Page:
04 April 2009
Last night’s Dollhouse was advertised by FOX as an “Event” and Whedon himself hyped it by saying that 6 and 8 were the real pinnacle of the beginning of the Season. I have to say though, I was a little… dare I say it?… disappointed.
It’s not that “Needs” wasn’t a good episode, rife with metaphoric and character awesomeness, but if you’re expecting the type of show changing insanity of Episode 6 (or even the type of show changing insanity seemingly promised by a preview that featured the line, “Echo?” “Not anymore.”), you’ll be disappointed.
Let’s start with what I did like: The beginning Ballard fantasy sequence, which was basically en excuse for Eliza and Tahmoh to make out, and to feature more naked Ballard scenes. But it also served to fully articulate how far down the Echo-rabbit-hole he’s falling.
The basic plot of tonight’s episode (which is inherently spoileriffic to discuss, since the episode was a twisty mind frack of an episode that played upon our lack of knowledge, so please don’t read this until you’ve seen the episode) was that Dewitt, seeing the way that the glitches and the mistakes keep growing and growing inside the Dollhouse, decides they need to turn to radical measures to fix up their house. Throughout the episode, they play with our understanding of exactly what is going on. Then all our main dolls wake up, suddenly their normal selves (Caroline, etc.). This provides us with an excellent opportunity to get to know their real selves, and unlike the time spent with Caroline last week, it was pretty great. Non-doll Victor was all sorts of awesome love (in fact, Victor is quickly becoming one of the hidden strengths of this show. He’s the only actor who does everything from blank state to comedic love slave to russian informant with equal aplomb), and australian-accented Sierra was great. Their love story, before now only seen through man-reactions in doll state, was really brought to the foreferont, and it was all the adorable, chemistry beautifulness that I’ve come to expect from Whedon-love. Caroline was much less annoying, and, although I still think she’s a dummy for going back into The Dollhouse once she had the opportunity to escape, it’s starting to feel more like a character choice and less like a failing. Mellie’s storyline was sad, and all, but god was that dress they put her in awkwardly fitting.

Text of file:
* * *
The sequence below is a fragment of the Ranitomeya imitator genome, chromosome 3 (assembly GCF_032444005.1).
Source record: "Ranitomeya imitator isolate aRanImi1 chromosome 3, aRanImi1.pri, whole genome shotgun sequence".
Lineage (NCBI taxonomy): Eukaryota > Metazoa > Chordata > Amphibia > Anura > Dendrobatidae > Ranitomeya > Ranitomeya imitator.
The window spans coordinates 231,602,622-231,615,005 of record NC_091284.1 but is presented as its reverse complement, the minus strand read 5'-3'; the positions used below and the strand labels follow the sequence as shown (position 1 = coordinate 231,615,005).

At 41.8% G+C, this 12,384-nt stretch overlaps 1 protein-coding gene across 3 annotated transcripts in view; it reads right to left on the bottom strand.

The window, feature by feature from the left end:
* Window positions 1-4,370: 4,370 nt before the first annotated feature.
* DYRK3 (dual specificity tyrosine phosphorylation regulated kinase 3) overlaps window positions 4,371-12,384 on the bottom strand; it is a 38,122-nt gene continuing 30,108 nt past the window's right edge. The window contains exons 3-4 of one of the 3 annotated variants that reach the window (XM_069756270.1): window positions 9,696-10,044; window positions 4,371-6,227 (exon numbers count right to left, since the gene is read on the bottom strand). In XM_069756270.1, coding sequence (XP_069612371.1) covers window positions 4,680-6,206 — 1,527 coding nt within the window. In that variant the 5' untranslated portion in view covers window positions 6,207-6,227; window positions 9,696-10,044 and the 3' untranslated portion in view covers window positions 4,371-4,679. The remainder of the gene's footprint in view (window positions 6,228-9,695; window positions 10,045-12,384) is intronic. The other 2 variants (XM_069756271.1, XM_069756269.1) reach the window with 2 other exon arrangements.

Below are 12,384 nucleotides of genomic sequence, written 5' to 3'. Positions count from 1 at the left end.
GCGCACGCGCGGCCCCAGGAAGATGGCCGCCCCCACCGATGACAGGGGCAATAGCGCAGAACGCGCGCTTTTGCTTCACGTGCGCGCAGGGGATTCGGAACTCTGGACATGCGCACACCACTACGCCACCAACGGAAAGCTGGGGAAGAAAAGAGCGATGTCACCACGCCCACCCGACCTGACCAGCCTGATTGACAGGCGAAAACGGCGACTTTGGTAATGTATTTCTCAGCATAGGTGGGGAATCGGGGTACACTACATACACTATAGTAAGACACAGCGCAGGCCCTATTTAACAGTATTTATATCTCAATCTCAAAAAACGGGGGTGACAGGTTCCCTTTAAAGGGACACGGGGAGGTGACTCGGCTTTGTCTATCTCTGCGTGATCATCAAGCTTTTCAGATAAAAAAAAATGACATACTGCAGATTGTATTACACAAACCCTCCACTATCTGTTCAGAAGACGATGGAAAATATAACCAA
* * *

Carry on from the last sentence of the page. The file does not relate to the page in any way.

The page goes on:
The doll-awakening is played intentionally ambiguous for awhile, and this works well. Are we meant to think Alpha or the inside man are finally making their big move? That’s the closest we got to a theory, until this.
Dominic: Four actives are attempting to escape.
Dewitt: Right on Schedule.
BAM WOW! Cut to commercial break.
So, it peels out, that Dewitt in fact not only knows of the brewing would-be mutiny, but she’s using it to test her security systems. Just when we think we’ve got a handle on it, when Echo triumphantly leads Dewitt and all the other dolls out at gunpoint and we’re left to think “WHAT THE FRACK?” She collapses to the ground. Everything you thought you knew and saw is completely different.
It turns out that all the dolls, “broken” as articulated by Boyd two weeks ago, are haunted by the lives they once lived and the experiences they had. You can wipe a mind, but you can’t erase the past no matter how much you try. In an attempt to help characters who no longer live the lives they need to fix get over the issues that led them into the Dollhouse’s grasp in the first place, Saunders came up with a plan to revert them to their original programming, sans memories, and allow them to find the closure more often than not denied to them. It’s a beautifully structured metaphor that plays out dramatically.
The overall structure of this week’s episode is classic Joss Whedon. He sets us up to believe we’re watching one type of episode, and then in the last ten minutes completely flips the setup by returning to a scene we thought we had already experienced. (See also: Angel “Power Play” and Buffy “Enemies”) It works well, and also is symbolic of how much this show wants to play with what we think we know.